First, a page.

I usta travel the border a fair amount. I definitely agree general mood has a lot to do with it.
Never had a problem going into Canada, as mentioned before quite a few coming out.

I'm fairly certain the "assholity" is intentional. It's to measure response. Any police officer members want to chime in?
I find it annoying as #$@% but once you know the trick it's not so bad.

My most memorable crossing was when I was coming home in a beat up old Chevy, license plate in the back window, shaved head ( yes I was dumb, and still getting over it ) with a back seat and trunk full of my friends, and my hockey gear. The guard went through it all, and it stunk, we stunk. He asked us close to 20 times if we played hockey. I think he woulda asked more, but on the 20th time, instead of Yea, yea It's loads of fun, those Canadians sure whooped our butt I looked him straight in the eyes and said No dumbass, I just drive around with a car full of hockey gear! . ... ... ... I am currently in Michigan, but as you may have guessed it took a while to get home. =)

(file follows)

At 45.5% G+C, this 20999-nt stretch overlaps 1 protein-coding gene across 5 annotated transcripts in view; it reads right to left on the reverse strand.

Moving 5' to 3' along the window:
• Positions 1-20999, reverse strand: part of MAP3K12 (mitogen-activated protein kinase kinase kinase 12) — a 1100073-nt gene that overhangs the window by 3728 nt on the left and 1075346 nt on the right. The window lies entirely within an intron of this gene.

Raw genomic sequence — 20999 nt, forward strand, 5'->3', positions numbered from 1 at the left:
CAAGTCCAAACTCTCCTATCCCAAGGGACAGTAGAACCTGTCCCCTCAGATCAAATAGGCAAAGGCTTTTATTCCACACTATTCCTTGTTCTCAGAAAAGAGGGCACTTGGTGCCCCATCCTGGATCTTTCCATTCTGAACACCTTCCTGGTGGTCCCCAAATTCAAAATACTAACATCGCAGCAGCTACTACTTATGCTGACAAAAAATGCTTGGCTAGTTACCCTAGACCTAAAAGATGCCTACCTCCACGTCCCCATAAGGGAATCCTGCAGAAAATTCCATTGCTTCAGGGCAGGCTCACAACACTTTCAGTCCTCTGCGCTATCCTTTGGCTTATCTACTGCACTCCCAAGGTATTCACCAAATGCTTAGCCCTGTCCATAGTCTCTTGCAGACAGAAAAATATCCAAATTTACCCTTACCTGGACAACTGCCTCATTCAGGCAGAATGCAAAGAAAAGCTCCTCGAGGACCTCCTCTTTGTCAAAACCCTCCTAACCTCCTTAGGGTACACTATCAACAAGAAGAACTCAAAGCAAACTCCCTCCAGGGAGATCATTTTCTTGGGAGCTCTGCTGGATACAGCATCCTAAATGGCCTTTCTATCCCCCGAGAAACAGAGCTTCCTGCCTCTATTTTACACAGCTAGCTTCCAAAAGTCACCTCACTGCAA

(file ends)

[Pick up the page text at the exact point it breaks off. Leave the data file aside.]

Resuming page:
FWIW

Doug S.
 
I'm one of those truckers that Milacron speaks about.
To be honest, I've been crossing the borders for over 25 yrs. I know all the hoops and can cross easily either way with mostly just a nod and that's what they pay me for. It can seem a nightmare for the novice and I understand this. It's called bureaucracy.

Now that Homeland Security has tightened matters you should expect more scrutiny. Since 9/11 things have gotten much tighter and don't expect them to have any compassion either just because your a citizen of your own country. In fact, it's very common for US citizens to be treated more harshly than Canadians crossing into the USA. I also noticed that Canadian Border guards are now carrying sidearms and might get an attitude also.

Keep the sunny side up. ;)
 
Jason has 3 10EE's? He is a lucky man, most people dream of owning one.
Re read more carefully... his neighbor Carl has them, not Jason. Not every day you run into two guys out in the middle of nowhere who are right next to each other, both with high end industrial machine tools !
 
My car has been searched coming back from Quebec into Vermont several times. Everytime a college kid comes back from Montreal they think the kid has drugs. Its really annoying and time consuming. Theres nothing like waiting 3 hours at the I87 crossing on a Sunday afternoon trying to get back to Massachusetts. The US officers are some of the nastiest law enforcement officials I have met. The Canadians are the easiest. Talk for 1 minute and you are on your way.